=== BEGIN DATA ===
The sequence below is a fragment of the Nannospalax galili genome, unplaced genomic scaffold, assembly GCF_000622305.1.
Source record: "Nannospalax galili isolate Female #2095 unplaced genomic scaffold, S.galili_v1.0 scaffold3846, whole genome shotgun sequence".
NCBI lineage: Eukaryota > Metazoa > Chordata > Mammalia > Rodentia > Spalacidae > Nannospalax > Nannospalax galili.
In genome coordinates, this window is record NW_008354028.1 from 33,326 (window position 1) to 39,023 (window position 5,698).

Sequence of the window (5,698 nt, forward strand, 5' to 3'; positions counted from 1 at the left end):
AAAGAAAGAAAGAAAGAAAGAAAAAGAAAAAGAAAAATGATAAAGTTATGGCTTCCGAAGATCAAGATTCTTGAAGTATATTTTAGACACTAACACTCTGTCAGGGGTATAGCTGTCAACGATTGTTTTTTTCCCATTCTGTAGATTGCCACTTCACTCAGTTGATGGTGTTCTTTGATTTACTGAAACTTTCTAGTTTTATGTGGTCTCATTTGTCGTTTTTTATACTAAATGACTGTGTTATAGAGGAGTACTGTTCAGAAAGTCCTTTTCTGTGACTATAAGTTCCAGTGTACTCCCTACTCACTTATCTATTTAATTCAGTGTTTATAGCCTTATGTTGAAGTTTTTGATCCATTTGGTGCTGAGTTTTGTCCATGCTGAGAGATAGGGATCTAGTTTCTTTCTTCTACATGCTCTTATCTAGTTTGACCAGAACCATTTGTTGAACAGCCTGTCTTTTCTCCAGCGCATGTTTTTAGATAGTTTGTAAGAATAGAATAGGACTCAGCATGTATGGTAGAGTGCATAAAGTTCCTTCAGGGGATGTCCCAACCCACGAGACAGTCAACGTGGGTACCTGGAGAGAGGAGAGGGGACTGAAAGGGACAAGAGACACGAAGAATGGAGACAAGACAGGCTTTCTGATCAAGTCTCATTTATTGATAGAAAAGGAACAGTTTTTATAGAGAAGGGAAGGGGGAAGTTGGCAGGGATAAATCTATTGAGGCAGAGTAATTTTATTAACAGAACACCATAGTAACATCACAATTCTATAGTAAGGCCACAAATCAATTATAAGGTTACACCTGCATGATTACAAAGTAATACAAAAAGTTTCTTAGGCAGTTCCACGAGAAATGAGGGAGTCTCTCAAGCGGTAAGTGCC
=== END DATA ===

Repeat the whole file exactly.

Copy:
The sequence below is a fragment of the Nannospalax galili genome, unplaced genomic scaffold, assembly GCF_000622305.1.
Source record: "Nannospalax galili isolate Female #2095 unplaced genomic scaffold, S.galili_v1.0 scaffold3846, whole genome shotgun sequence".
NCBI lineage: Eukaryota > Metazoa > Chordata > Mammalia > Rodentia > Spalacidae > Nannospalax > Nannospalax galili.
In genome coordinates, this window is record NW_008354028.1 from 33,326 (window position 1) to 39,023 (window position 5,698).

Sequence of the window (5,698 nt, forward strand, 5' to 3'; positions counted from 1 at the left end):
AAAGAAAGAAAGAAAGAAAGAAAAAGAAAAAGAAAAATGATAAAGTTATGGCTTCCGAAGATCAAGATTCTTGAAGTATATTTTAGACACTAACACTCTGTCAGGGGTATAGCTGTCAACGATTGTTTTTTTCCCATTCTGTAGATTGCCACTTCACTCAGTTGATGGTGTTCTTTGATTTACTGAAACTTTCTAGTTTTATGTGGTCTCATTTGTCGTTTTTTATACTAAATGACTGTGTTATAGAGGAGTACTGTTCAGAAAGTCCTTTTCTGTGACTATAAGTTCCAGTGTACTCCCTACTCACTTATCTATTTAATTCAGTGTTTATAGCCTTATGTTGAAGTTTTTGATCCATTTGGTGCTGAGTTTTGTCCATGCTGAGAGATAGGGATCTAGTTTCTTTCTTCTACATGCTCTTATCTAGTTTGACCAGAACCATTTGTTGAACAGCCTGTCTTTTCTCCAGCGCATGTTTTTAGATAGTTTGTAAGAATAGAATAGGACTCAGCATGTATGGTAGAGTGCATAAAGTTCCTTCAGGGGATGTCCCAACCCACGAGACAGTCAACGTGGGTACCTGGAGAGAGGAGAGGGGACTGAAAGGGACAAGAGACACGAAGAATGGAGACAAGACAGGCTTTCTGATCAAGTCTCATTTATTGATAGAAAAGGAACAGTTTTTATAGAGAAGGGAAGGGGGAAGTTGGCAGGGATAAATCTATTGAGGCAGAGTAATTTTATTAACAGAACACCATAGTAACATCACAATTCTATAGTAAGGCCACAAATCAATTATAAGGTTACACCTGCATGATTACAAAGTAATACAAAAAGTTTCTTAGGCAGTTCCACGAGAAATGAGGGAGTCTCTCAAGCGGTAAGTGCC